The ultimate guide to Launceston

The ultimate guide to Launceston

Josef Chromy, Launceston

A riverside city in northern Tasmania, a noted food and wine region with a side serving of excellent scenery, Launceston is the state’s second largest city.

Whatever you do, though, don’t upset the locals by revealing yourself to be some kind of “Mainlander” by incorrectly pronouncing Launceston: it’s “lonn” not “lawn”. Get that right, and you’ll have a great time down there.

Want to have an even better time? Check out some of the offers and deals RACV Members can enjoy when travelling there as well.

Cataract Gorge

With around forty per cent of Tasmania being protected national parks and reserves, you’re never too far from some natural scenery.

In Hobart, a ten-minute drive and you’ll be at waterfalls, but Launceston beats that, with the magnificent Cataract Gorge being a mere 1.5 kilometers from the city centre.

Strutting peacocks will greet you in the car park, and then there’s a swimming pool surrounded by lawn that’s ideal for picnics and barbeques, while a cafe and restaurant in the area adds to your options.

The world’s longest single span chairlift will take you across the South Esk River, providing views of the Gorge and First Basin, or you can explore the surrounding wilderness via the walking and hiking trails, which will take you to panoramic lookouts.

Last November, the United Nations Educational, Scientific and Cultural Organisation (UNESCO) named Launceston a City of Gastronomy under its Creative Cities Network.

The designation means that northern Tasmania, famed for its paddock to plate food culture, is recognised as being one of the world’s best food destinations. The only other Australian town to join them on this prestigious list is Bendigo.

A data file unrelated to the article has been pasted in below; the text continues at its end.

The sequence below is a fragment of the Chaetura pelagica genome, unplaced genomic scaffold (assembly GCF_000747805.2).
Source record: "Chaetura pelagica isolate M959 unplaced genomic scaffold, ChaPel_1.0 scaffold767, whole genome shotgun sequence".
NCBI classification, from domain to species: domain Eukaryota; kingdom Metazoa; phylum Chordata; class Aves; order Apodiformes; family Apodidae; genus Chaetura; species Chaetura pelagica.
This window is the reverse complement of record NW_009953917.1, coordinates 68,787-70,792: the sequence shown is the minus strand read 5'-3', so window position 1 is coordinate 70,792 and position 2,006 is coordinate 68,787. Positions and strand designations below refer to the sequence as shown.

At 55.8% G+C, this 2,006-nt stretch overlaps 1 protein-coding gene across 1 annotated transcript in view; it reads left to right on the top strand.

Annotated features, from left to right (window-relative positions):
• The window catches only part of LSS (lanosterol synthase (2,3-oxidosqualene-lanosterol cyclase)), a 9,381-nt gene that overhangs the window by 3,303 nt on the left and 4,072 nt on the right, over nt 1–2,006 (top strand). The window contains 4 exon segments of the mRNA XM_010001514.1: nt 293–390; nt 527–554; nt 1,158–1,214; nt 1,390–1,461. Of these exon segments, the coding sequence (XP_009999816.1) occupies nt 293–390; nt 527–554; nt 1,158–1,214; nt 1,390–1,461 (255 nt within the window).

To sample some of the best in Launceston, try Stillwater. One of Tasmania’s most awarded restaurants, Stillwater, right on the river at the mouth of Cataract Gorge, offers casual fine dining in a stylishly renovated flour mill that’s almost two hundred years old.

The same team behind Stillwater also runs Black Cow Bistro, with a much meatier menu, in the heart of the CBD. Also, worth trying in the city are the Chef Hat awarded Geronimo Aperitivo Bar and Restaurant, Mudbar and Brisbane Street Bistro. Or you can head further out to.

Tamar Valley

The Tamar River is a tidal estuary that runs from Launceston to Bass Strait, and on either side of this 60-kilometre stretch is the rolling hills of the Tamar Valley.

A foodie’s mecca, this cool climate wine region is known for its crisp whites and pinot noir, which you can sip along the Tamar Valley Wine Route, which features more than 30 vineyards and wineries.

Locavores are also in luck, with the rich agricultural land producing gourmet goodies galore, served up by the 60 food operators in this picturesque area.

RACV Members can enjoy discounts on winery lunches or enjoy local food and wine on a river cruise.

Animals

Peacocks at Cataract Gorge is one thing, but monkeys in the middle of the city is a whole other – and yet that is one of things Launceston is famous for, its troop of Japanese macaques. Gifted by Lonnie’s sister city Ikeda, there’s more than 20 of them living in an enclosure in City Park.

More animals can be found at Tasmania Zoo, a twenty minute drive west, while Seahorse World is a 45 minute drive north, up to Beauty Point. A working seahorse farm, you can see these fascinating little creatures in all life stages, from tiny babies to pregnant adult males, plus other marine creatures are on display in their aquarium.

RACV Members can also get a guided tour. If you prefer animals in their natural habitats, The Tamar Island Wetlands has plenty of birdlife ten minutes from town or further out, Narawntapu National Park on the coast has kangaroos, wallabies and pademelons.

http://racv.com.au/royalauto/travel/australia/launceston-tasmania-travel-guide.html